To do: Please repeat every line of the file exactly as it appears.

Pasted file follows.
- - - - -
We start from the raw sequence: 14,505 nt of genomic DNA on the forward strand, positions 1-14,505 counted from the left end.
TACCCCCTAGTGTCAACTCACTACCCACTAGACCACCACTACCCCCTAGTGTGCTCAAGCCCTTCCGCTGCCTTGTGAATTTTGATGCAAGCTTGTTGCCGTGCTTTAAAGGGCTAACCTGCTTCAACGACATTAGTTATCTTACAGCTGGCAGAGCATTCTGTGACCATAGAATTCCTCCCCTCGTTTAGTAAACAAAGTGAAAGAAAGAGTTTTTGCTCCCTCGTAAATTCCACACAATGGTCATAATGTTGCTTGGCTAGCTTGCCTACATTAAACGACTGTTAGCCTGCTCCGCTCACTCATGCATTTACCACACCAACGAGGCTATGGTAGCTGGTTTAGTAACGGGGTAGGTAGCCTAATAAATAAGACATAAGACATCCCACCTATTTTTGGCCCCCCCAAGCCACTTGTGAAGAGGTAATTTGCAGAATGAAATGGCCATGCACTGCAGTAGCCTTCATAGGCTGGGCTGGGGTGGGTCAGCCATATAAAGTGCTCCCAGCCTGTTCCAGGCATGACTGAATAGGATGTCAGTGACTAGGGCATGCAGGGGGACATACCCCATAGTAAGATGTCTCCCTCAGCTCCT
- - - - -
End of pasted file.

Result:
We start from the raw sequence: 14,505 nt of genomic DNA on the forward strand, positions 1-14,505 counted from the left end.
TACCCCCTAGTGTCAACTCACTACCCACTAGACCACCACTACCCCCTAGTGTGCTCAAGCCCTTCCGCTGCCTTGTGAATTTTGATGCAAGCTTGTTGCCGTGCTTTAAAGGGCTAACCTGCTTCAACGACATTAGTTATCTTACAGCTGGCAGAGCATTCTGTGACCATAGAATTCCTCCCCTCGTTTAGTAAACAAAGTGAAAGAAAGAGTTTTTGCTCCCTCGTAAATTCCACACAATGGTCATAATGTTGCTTGGCTAGCTTGCCTACATTAAACGACTGTTAGCCTGCTCCGCTCACTCATGCATTTACCACACCAACGAGGCTATGGTAGCTGGTTTAGTAACGGGGTAGGTAGCCTAATAAATAAGACATAAGACATCCCACCTATTTTTGGCCCCCCCAAGCCACTTGTGAAGAGGTAATTTGCAGAATGAAATGGCCATGCACTGCAGTAGCCTTCATAGGCTGGGCTGGGGTGGGTCAGCCATATAAAGTGCTCCCAGCCTGTTCCAGGCATGACTGAATAGGATGTCAGTGACTAGGGCATGCAGGGGGACATACCCCATAGTAAGATGTCTCCCTCAGCTCCT